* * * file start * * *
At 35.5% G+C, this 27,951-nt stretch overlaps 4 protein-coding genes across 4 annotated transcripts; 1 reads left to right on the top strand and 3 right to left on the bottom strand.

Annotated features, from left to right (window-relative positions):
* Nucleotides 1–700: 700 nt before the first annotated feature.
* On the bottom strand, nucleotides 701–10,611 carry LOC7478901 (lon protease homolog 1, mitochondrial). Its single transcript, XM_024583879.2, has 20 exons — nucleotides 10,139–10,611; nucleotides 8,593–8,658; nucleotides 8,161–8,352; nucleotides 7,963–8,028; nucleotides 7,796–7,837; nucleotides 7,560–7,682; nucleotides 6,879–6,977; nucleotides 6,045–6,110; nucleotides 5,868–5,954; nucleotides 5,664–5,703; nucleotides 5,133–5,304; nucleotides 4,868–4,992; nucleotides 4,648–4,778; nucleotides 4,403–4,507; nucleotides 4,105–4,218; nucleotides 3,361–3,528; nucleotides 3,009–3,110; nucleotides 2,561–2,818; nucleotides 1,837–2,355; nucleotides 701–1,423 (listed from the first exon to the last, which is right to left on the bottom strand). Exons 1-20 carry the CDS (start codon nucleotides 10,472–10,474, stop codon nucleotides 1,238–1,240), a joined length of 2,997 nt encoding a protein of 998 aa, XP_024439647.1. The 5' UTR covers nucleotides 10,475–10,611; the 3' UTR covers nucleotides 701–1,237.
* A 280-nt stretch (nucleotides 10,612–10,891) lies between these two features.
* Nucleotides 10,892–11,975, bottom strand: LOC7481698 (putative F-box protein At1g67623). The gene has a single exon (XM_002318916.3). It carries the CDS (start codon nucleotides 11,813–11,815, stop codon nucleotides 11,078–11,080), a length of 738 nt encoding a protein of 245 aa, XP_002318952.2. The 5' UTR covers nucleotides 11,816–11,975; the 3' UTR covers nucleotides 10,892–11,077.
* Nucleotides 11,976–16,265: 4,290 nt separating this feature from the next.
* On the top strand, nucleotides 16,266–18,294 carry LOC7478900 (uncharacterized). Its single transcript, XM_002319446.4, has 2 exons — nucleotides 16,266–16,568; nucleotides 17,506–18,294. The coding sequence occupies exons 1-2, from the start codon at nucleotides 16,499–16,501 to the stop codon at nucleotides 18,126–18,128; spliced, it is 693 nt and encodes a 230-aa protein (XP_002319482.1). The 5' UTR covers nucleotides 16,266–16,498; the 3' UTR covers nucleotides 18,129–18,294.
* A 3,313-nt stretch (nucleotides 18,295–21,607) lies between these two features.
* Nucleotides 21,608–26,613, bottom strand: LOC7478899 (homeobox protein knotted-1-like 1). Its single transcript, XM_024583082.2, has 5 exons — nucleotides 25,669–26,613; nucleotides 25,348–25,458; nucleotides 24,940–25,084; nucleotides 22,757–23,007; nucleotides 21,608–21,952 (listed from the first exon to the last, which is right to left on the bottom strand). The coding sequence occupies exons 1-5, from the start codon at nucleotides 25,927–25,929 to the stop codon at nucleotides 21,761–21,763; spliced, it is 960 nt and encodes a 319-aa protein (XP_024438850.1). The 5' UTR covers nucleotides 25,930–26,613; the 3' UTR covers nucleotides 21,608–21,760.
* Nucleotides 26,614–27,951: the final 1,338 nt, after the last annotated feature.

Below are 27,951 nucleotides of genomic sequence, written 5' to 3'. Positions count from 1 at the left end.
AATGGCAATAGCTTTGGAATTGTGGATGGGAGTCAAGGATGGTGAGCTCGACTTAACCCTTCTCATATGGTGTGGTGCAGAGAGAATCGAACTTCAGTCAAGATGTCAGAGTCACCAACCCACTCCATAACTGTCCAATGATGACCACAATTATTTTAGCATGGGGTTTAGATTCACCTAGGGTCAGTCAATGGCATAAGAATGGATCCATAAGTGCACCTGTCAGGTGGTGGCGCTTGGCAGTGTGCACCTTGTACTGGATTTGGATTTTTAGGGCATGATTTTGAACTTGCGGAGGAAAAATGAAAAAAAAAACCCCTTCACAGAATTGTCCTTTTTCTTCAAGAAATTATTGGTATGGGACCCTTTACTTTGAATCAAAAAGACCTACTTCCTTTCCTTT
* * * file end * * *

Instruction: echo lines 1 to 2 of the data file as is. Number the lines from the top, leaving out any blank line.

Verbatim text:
At 35.5% G+C, this 27,951-nt stretch overlaps 4 protein-coding genes across 4 annotated transcripts; 1 reads left to right on the top strand and 3 right to left on the bottom strand.

Annotated features, from left to right (window-relative positions):